A timelapse taxi ride through Hong Kong shot with GoPro and 5D mkII – by Ed Jones of Agence France Presse

By Ed Jones:

Hong Kong Taxi from Ed Jones on Vimeo.

In December 2011 I was posted to Beijing after several years in Hong Kong. Before leaving Hong Kong I wanted to produce a timelapse video that would make use of the city’s fast-paced lifestyle and its brightly lit streets.

It occurred to me that to show it from the perspective of one of the city’s familiar red taxis would be something that viewers could enjoy and easily relate to. I hoped that it would evoke the feelings of seeing any city for the first time, which for many is often from the windows of a cab.

Over a year earlier I had taken a taxi while returning from an assignment and had a good conversation with the driver about photography. We had kept in touch since then and so I pitched my idea to him. He agreed and we arranged to shoot some footage with a Canon 5D mkII mounted in various positions on the outside of his cab with a suction mount.

Sadly the resulting footage was shaky; it could have been improved using bigger and better mounts, but the rig I set up was already too cumbersome to leave on the cab while the driver undertook his shift. Shooting the timelapse with the 5D mkII necessitated using a separate interval timer which also added to the equipment that had to be fastened to the exterior of the car.

The results from the 5DmkII and a single suction mount were ultimately too shaky

I wanted the rig to stay on the taxi for a whole shift because I needed to show the cab stopping and starting as it picked up customers and delivered them around the territory, the light on its roof flickering on and off.

As an alternative I tried out a GoPro with a suction mount, set to its shortest timelapse interval of two seconds. The unit was small enough not to attract attention, and – should the mount fail at high speed – accidentally losing it would be favourable to losing the 5D mkII. The images were noisier than from the 5D, but the dimensions of the camera’s five megapixels stills meant that once downsized to HD video frame size that was less noticeable. To improve the image further I de-noised the frames from the GoPro in Adobe Photoshop before using Quicktime to compile them into a timelapse. In any case, I’m not particularly fussy about noise levels in my photos and will happily resort to sky-high ISOs if that allows me to take a picture that I couldn’t otherwise.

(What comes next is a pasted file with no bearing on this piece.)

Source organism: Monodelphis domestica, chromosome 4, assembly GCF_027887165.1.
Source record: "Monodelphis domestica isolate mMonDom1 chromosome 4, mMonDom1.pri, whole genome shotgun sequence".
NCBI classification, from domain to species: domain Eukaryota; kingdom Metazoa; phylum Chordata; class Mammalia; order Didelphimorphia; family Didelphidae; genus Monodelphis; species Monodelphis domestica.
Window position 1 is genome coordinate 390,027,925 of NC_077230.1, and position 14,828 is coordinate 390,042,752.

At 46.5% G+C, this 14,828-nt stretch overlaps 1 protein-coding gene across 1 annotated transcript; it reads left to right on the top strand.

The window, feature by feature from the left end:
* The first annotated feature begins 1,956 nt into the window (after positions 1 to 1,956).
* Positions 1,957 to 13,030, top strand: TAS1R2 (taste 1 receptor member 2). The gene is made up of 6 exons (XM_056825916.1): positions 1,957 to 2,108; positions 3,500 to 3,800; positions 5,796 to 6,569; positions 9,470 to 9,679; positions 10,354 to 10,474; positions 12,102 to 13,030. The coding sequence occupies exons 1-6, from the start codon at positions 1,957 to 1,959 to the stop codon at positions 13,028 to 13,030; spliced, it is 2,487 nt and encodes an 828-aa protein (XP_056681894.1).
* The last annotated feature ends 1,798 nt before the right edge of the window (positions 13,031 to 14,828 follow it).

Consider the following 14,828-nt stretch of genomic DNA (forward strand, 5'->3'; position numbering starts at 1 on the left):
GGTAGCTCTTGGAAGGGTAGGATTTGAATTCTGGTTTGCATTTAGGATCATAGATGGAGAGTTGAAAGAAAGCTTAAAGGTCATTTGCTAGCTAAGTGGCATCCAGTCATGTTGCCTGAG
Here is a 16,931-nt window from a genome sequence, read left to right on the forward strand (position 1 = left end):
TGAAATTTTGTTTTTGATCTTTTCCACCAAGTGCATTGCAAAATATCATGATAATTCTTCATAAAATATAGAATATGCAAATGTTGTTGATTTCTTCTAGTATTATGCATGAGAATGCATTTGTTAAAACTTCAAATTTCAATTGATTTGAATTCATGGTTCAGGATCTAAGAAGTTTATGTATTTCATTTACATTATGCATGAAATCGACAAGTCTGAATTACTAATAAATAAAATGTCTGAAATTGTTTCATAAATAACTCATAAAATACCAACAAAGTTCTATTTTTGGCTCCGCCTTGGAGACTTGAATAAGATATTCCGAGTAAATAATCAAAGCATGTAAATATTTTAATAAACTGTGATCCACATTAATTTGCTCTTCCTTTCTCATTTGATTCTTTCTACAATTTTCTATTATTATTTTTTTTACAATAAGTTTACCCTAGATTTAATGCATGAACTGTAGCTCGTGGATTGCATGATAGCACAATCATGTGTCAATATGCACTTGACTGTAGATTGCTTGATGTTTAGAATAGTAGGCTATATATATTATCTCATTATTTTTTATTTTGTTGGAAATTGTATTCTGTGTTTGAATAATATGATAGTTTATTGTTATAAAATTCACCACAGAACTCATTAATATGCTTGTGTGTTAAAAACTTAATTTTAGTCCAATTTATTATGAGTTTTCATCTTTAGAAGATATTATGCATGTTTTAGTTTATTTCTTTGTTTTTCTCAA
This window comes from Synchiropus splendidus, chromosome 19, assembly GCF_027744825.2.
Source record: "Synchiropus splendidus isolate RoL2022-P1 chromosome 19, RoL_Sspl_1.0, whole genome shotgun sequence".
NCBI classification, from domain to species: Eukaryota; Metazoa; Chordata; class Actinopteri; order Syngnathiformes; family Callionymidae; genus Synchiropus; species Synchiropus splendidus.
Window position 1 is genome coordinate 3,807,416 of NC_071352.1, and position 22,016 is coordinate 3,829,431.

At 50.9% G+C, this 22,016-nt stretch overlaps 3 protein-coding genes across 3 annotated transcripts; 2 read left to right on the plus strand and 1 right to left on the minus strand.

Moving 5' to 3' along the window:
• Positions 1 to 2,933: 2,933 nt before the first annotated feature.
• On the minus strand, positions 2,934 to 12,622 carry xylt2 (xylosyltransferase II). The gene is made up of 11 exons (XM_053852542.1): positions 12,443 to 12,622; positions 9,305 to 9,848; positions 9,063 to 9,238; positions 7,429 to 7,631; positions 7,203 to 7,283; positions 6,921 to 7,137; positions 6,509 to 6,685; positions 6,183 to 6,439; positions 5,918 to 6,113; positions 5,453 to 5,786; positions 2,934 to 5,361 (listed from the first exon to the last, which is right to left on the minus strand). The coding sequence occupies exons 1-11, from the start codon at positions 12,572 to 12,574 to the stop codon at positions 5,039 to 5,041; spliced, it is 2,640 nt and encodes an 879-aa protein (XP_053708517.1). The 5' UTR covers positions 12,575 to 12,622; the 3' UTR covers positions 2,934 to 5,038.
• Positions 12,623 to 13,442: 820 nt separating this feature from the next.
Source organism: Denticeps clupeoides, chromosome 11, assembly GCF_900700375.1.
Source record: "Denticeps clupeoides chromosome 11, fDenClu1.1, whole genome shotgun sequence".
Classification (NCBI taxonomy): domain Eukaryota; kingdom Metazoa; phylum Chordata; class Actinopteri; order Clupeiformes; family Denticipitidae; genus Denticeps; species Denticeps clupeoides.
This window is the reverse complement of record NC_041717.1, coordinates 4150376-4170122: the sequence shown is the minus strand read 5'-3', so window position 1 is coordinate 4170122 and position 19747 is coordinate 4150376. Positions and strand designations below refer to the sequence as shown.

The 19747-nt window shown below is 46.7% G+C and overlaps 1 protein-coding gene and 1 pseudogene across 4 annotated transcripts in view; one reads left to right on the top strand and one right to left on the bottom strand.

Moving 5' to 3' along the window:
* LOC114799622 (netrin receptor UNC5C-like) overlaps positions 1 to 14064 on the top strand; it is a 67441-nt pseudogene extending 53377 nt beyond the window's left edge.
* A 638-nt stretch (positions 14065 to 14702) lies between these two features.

To introduce the time-lapse sequence I shot a basic narrative to illustrate the start of the taxi driver’s shift, up to the moment that he picks up the first passenger. The intro also features a few timelapse segments of the Hong Kong skyline at dusk, as rush-hour approaches and the city’s lights start to illuminate the territory. These skyline time-lapses were shot with the 5D mkII, and the camera’s resolution meant that I was able to create virtual tracking shots by cropping and panning over the frame sequences in Final Cut Pro. I’m sure some consider this cheating, but if it means carrying less equipment then I’m in favour. For the tracking time-lapse shot of tourists at the waterfront the camera was balanced on top of a bin/trash can. For the low angle shot of the driver walking to the taxi my mobile phone was perfect to prop up the lens at just the right angle.

Ambient sound audio from the streets was sufficient for the video segments, but for the main timelapse I was going to need music. I looked into finding a soundtrack online but licensing would have been a problem, given that the video would be committed to the AFP archives which are available to its many clients. In the end I recorded the music myself using my guitar and some sampling software.

My friend the taxi driver

There is undoubtedly much room for improvement in the finished video. With better planning the result could have appeared more polished. I felt that the two-second interval on the GoPro was too long and that half-a-second would have been smoother and provided a better pace to the time-lapse. That said, the approach to this piece was to do it quickly and as cost-effectively as possible, without the need for any significant increase in equipment over my regular kit. It’s very different from the sort of videos that AFP usually produces – it’s great to have the occasional outlet for more conceptual work.

Most of all I was lucky to have the patience and understanding of a very kind and generous taxi driver.

Ed Jones is a staff photographer with AFP.Formerly based in Hong Kong he now works in the company’s Beijing bureau

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